Tribal Ceremonial Release
Reclamation recently provided a “ceremonial release” of water from Trinity Reservoir for the Hoopa Valley Tribe’s bi-annual Boat Dance Ceremony1. The release is for the period of August 17-20. The added flow increased the total flow in the upper Trinity River from 450 cfs to a peak of 2670 cfs on August 17 (Figure 1). The flow pulse reached Hoopa at the mouth of the Trinity River on the lower Klamath River one day after the initial release (Figure 2). The flow pulse also had a dramatic effect on the water temperature in the lower Trinity and Klamath Rivers (Figures 3 and 4).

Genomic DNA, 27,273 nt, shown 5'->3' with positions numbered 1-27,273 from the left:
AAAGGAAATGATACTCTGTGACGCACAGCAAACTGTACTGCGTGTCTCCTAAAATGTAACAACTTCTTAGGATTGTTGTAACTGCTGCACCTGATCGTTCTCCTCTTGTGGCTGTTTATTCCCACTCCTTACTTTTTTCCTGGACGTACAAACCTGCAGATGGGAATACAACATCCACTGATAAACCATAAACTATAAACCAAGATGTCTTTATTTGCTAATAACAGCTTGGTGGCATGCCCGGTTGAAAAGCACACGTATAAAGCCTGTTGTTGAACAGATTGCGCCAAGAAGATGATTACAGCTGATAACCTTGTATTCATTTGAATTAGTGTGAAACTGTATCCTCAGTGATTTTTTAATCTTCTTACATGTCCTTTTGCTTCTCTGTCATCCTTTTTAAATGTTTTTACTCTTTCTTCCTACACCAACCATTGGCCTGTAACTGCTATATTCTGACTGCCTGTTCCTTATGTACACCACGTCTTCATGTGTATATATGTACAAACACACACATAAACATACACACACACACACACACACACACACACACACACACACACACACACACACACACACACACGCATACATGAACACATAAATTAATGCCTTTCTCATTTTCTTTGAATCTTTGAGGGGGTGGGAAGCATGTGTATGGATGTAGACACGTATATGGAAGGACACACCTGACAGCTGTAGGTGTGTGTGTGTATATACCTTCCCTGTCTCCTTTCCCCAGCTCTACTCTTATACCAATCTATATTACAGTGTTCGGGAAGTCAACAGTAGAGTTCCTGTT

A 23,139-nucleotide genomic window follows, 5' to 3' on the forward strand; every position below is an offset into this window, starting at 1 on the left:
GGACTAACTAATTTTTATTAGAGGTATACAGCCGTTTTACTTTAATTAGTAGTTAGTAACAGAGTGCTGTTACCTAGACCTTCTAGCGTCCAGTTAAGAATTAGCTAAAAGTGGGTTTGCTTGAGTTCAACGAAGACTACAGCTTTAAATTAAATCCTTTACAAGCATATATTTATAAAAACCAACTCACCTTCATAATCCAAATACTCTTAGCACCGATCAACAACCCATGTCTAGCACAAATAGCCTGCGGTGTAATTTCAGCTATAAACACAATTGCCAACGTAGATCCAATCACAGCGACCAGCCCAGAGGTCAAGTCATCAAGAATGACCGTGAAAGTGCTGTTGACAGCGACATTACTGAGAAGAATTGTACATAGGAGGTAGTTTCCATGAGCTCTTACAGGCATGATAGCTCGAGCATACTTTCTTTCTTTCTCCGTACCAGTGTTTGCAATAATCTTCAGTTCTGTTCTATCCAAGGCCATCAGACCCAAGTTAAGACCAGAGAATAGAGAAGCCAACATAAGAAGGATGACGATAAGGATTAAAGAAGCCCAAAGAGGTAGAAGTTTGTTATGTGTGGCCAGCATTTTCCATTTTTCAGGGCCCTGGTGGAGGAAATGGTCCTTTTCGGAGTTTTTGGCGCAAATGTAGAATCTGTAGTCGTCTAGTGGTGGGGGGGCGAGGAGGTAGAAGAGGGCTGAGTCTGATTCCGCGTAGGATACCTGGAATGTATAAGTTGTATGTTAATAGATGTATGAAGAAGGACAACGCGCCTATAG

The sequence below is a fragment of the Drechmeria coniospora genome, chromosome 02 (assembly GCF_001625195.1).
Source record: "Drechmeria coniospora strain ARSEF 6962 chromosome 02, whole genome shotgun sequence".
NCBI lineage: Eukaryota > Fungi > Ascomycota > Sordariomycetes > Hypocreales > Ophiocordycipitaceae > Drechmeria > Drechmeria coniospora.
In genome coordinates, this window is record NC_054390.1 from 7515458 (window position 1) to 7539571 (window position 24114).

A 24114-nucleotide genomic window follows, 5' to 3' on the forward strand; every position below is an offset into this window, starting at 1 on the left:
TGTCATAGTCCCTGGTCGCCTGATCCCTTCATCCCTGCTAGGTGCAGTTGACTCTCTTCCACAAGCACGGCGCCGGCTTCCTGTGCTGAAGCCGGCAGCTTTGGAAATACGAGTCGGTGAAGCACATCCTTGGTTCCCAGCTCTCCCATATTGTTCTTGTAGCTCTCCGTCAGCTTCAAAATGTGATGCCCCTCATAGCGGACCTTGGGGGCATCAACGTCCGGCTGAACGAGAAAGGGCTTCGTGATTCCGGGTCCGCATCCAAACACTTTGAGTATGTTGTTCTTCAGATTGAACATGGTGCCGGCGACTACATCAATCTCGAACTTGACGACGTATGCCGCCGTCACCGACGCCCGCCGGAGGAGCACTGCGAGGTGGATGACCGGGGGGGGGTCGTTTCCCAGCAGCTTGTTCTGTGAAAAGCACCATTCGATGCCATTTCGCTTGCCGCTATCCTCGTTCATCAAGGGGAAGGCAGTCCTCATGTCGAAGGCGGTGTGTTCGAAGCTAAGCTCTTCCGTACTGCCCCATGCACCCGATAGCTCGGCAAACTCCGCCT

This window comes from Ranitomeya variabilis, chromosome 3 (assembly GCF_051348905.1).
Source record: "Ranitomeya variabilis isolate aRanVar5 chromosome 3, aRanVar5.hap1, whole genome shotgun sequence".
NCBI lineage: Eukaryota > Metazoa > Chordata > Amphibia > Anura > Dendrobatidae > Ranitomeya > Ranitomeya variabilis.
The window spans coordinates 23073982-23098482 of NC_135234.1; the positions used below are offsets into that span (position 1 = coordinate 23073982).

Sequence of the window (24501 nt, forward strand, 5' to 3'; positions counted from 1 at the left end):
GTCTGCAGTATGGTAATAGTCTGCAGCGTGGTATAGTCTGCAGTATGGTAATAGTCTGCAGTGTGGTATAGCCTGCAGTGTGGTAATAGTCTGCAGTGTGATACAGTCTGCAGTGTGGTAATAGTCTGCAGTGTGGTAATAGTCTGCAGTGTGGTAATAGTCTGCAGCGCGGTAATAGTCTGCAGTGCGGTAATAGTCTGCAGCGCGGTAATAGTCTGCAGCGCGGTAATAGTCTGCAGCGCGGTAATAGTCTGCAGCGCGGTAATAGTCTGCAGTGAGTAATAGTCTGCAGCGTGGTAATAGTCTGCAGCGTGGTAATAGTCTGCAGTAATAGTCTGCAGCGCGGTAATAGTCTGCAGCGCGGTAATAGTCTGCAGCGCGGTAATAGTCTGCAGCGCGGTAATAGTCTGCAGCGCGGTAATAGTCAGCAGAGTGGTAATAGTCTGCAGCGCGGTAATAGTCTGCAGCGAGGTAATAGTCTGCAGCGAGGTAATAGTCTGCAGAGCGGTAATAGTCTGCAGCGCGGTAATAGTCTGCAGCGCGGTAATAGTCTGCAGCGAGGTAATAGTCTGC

The flow pulse is the first of several anticipated this summer2 to cool the lower Klamath and Trinity Rivers, which have been plagued with high water temperatures (70-80F) this summer due to low water supplies related to the fourth year of drought. Low flows and their associated warm water temperatures are thought to be the cause of salmon deaths. These deaths are attributed to: (1) pathogens Ich and Columnaris; and (2) warm water temperatures, low water velocities and volumes, high fish density, and long fish residence times which likely contributed to the disease outbreaks and subsequent mortalities. Adult salmon crowd into limited thermal refuges and become susceptible to disease.